In 1897 London, something not quite human is about to awaken
When mechanical genius Emily is kidnapped by rogue automatons, Finley Jayne and her fellow misfits fear the worst. What’s left of their archenemy, The Machinist, hungers to be resurrected, and Emily must transplant his consciousness into one of his automatons—or forfeit her friends’ lives.
With Griffin being mysteriously tormented by the Aether, the young duke’s sanity is close to the breaking point. Seeking help, Finley turns to Jack Dandy, but trusting the master criminal is as dangerous as controlling her dark side. When Jack kisses her, Finley must finally confront her true feelings for him…and for Griffin.
Meanwhile, Sam is searching everywhere for Emily, from Whitechapel’s desolate alleyways to Mayfair’s elegant mansions. He would walk into hell for her, but the choice she must make will test them more than they could imagine.
To save those she cares about, Emily must confront The Machinist’s ultimate creation—an automaton more human than machine. And if she’s to have any chance at triumphing, she must summon a strength even she doesn’t know she has…
‘All she had to do was destroy his brain. All she had to do was commit murder.’
When it comes to the Steampunk genre, I incline to have emotions jumbled all over the place. The Girl With The Iron Touch tended to be a novel I was on the fence about. While it was most to say, satisfying, I expected much more from Kady Cross. Told in mainly perspectives of Finley and Emily, we were lead on an another enthralling journey in the world of automatons and Steampunkiness.
I am a big fan for Kady’s writing style, there’s something to it that intrigues me greatly. It’s like only her voice can write books in the Steampunk genre, there’s a hint of subtleness and story-telling mastery in there that I can detect. For our main protagonist, Finley, I feel like I can really relate to her. She’s so clear minded and has just strong will that I really admire. I’ve never treated Finley like she was some heroine, she was always that girl stuck in the middle of everything but was so genuine and compliant. There were times her where I could feel like I could reach out to her, for her personality was so well created and defined. This is probably due to the fact that Finley has slowly become to harness her two selves, gaining overall harmony between good and evil.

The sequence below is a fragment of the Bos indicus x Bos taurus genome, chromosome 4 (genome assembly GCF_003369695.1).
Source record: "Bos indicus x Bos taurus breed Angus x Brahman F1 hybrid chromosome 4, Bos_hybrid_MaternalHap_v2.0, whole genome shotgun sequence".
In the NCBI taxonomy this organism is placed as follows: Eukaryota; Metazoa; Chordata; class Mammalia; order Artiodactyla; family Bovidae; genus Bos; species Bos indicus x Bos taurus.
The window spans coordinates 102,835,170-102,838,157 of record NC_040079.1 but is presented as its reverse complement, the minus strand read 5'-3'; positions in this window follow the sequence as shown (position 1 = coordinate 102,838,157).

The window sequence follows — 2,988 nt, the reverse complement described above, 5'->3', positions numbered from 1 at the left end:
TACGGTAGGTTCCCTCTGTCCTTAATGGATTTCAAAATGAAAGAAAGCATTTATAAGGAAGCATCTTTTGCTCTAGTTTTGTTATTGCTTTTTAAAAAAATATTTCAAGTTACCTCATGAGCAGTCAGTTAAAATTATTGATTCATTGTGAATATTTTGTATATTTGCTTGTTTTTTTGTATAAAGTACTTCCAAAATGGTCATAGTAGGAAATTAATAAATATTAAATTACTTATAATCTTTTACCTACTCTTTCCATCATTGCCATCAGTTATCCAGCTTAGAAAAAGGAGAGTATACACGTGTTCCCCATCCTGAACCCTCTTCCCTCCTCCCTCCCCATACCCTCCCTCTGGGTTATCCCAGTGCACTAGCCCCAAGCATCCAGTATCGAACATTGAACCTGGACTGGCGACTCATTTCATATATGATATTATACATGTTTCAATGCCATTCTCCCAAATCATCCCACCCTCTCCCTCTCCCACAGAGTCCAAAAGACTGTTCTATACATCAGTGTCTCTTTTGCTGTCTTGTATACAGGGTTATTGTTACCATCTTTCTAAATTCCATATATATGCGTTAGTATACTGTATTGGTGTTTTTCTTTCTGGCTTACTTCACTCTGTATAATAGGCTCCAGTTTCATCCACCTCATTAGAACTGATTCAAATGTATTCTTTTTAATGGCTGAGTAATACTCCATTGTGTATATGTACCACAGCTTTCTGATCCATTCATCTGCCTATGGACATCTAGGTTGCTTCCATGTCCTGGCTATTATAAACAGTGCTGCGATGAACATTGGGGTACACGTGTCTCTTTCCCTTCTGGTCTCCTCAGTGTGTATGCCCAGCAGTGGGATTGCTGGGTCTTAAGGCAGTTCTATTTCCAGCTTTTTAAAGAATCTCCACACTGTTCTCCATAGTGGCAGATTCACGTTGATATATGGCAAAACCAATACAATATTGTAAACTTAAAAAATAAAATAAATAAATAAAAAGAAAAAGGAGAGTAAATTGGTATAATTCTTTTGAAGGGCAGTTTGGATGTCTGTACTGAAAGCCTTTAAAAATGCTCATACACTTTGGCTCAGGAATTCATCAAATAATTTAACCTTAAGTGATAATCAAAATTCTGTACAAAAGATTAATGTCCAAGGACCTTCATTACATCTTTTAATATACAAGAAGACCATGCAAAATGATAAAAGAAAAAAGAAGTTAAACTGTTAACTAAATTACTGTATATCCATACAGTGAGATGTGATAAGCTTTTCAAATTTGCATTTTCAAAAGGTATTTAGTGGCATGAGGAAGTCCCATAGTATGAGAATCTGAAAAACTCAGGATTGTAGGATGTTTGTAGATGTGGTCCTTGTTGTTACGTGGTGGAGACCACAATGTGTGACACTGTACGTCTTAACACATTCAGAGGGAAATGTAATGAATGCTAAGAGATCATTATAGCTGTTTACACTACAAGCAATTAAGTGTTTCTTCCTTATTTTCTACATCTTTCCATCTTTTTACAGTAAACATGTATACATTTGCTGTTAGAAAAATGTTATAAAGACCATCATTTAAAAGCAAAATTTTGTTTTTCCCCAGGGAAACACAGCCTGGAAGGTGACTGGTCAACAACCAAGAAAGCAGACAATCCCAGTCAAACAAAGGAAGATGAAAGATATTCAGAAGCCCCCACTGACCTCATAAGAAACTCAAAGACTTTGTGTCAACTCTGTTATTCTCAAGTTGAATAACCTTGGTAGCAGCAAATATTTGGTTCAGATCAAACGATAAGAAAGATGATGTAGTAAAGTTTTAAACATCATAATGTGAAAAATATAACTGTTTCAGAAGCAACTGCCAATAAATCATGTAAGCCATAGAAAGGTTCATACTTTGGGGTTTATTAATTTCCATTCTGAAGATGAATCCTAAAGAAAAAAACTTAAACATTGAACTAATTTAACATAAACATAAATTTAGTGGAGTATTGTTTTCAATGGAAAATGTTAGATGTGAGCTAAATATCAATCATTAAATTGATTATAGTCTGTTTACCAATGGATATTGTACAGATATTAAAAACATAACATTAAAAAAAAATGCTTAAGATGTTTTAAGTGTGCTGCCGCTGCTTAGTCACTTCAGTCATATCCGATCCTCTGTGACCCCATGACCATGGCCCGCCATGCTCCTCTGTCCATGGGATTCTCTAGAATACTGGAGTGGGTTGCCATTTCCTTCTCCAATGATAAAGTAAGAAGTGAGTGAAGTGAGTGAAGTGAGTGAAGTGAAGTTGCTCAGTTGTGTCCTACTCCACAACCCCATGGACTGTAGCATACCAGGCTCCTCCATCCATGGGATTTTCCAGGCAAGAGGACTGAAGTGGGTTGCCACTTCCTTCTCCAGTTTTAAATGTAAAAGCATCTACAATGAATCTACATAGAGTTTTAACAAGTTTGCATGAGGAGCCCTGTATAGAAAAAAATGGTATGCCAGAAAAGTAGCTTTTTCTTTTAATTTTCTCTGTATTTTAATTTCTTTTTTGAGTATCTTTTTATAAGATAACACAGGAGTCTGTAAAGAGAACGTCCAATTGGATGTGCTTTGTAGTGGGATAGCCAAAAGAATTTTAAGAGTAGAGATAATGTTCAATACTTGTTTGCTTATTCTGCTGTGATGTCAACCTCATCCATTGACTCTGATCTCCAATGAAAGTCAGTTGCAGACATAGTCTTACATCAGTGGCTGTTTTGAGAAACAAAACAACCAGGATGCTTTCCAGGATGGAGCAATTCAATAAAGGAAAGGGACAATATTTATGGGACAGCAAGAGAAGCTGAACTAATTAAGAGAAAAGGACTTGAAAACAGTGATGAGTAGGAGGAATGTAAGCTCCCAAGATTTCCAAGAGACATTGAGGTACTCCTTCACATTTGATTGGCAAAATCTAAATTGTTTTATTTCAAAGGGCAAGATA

What really ruined this novel for me was two things: firstly, the romance. In the two previous books, I became agitated that the fact we barely had any romance, there used to be an agreeable angst floating in the air. In this novel, yes. Our love triangle does get resolved (even though I never thought there REALLY was a love triangle, but others seem to deem so) but it was so uneven and all over the place. As individuals, Griffin, Jack and Finley are admirable characters, but when we get them interacting it seemed so over done and forced. One time they were kissing, the next they were not even talking. Also, the romance stole the action and plot a tad too much for my liking. Secondly, like the romance, the pacing of The Girl With The Iron Touch was irregular. We had action, the a big plop of boredom. It just could compromise with me well at all.
Other than that, The Girl With The Iron Touch contained an intricate plot line, some humour and a beautiful setting. We get to learn more about Emily and get some more romance between Emily and Sam- which I enjoyed more than Finley’s. If you are looking for a Steampunk series, this one is a perfect one to get you going.
Who would have guessed that four minutes could change everything?
Imagine if she hadn’t fogotten the book. Or if there hadn’t been traffic on the expressway. Or if she hadn’t fumbled the coins for the toll. What if she’d run just that little bit faster and caught the flight she was supposed to be on. Would it have been something else – the weather over the atlantic or a fault with the plane?
Hadley isn’t sure if she believes in destiny or fate but, on what is potentially the worst day of each of their lives, it’s the quirks of timing and chance events that mean Hadley meets Oliver…
Set over a 24-hour-period, Hadley and Oliver’s story will make you believe that true love finds you when you’re least expecting it.
However, this book most definitely is not all about two people falling in love. We delve in much deeper than that towards Hadley’s parents’ issue. The reason why Hadley was at the airport in the first place was to go her father’s wedding. To a wedding where she had not even met the bride. Throughout the book, we get flashbacks of her mum and dad, and their experience of love, and maybe that it’s not all about cupcakes and daisies. It’s more heart breaking and fragile.
For my first book by Jennifer E. Smith, I am extremely pleased by the outcome. I’ll be eager to read her other contemporary novel, This Is What Happy Looks Like and hope it’s as beautiful and moving like this one.
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